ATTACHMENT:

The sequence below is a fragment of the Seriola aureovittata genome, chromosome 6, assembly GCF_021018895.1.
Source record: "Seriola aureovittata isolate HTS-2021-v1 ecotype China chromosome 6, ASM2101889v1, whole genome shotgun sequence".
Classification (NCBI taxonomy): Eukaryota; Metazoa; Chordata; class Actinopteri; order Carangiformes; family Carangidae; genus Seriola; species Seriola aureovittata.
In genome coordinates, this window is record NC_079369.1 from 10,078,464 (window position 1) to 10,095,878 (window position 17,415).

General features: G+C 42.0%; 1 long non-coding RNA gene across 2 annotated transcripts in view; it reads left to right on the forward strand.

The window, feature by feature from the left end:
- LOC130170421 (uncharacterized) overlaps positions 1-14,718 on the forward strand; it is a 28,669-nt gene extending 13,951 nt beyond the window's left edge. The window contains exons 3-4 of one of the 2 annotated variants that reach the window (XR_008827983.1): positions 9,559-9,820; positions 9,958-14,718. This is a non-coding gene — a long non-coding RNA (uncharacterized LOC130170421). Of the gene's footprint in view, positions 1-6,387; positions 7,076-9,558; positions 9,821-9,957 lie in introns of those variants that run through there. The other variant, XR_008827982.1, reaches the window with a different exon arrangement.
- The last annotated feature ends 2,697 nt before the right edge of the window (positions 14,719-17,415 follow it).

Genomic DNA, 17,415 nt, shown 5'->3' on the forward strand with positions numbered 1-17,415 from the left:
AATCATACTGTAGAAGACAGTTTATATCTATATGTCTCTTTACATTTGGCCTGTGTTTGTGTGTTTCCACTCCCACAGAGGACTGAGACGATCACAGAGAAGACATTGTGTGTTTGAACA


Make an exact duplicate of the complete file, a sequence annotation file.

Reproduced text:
The sequence below is a fragment of the Seriola aureovittata genome, chromosome 6, assembly GCF_021018895.1.
Source record: "Seriola aureovittata isolate HTS-2021-v1 ecotype China chromosome 6, ASM2101889v1, whole genome shotgun sequence".
Classification (NCBI taxonomy): Eukaryota; Metazoa; Chordata; class Actinopteri; order Carangiformes; family Carangidae; genus Seriola; species Seriola aureovittata.
In genome coordinates, this window is record NC_079369.1 from 10,078,464 (window position 1) to 10,095,878 (window position 17,415).

General features: G+C 42.0%; 1 long non-coding RNA gene across 2 annotated transcripts in view; it reads left to right on the forward strand.

The window, feature by feature from the left end:
- LOC130170421 (uncharacterized) overlaps positions 1-14,718 on the forward strand; it is a 28,669-nt gene extending 13,951 nt beyond the window's left edge. The window contains exons 3-4 of one of the 2 annotated variants that reach the window (XR_008827983.1): positions 9,559-9,820; positions 9,958-14,718. This is a non-coding gene — a long non-coding RNA (uncharacterized LOC130170421). Of the gene's footprint in view, positions 1-6,387; positions 7,076-9,558; positions 9,821-9,957 lie in introns of those variants that run through there. The other variant, XR_008827982.1, reaches the window with a different exon arrangement.
- The last annotated feature ends 2,697 nt before the right edge of the window (positions 14,719-17,415 follow it).

Genomic DNA, 17,415 nt, shown 5'->3' on the forward strand with positions numbered 1-17,415 from the left:
AATCATACTGTAGAAGACAGTTTATATCTATATGTCTCTTTACATTTGGCCTGTGTTTGTGTGTTTCCACTCCCACAGAGGACTGAGACGATCACAGAGAAGACATTGTGTGTTTGAACA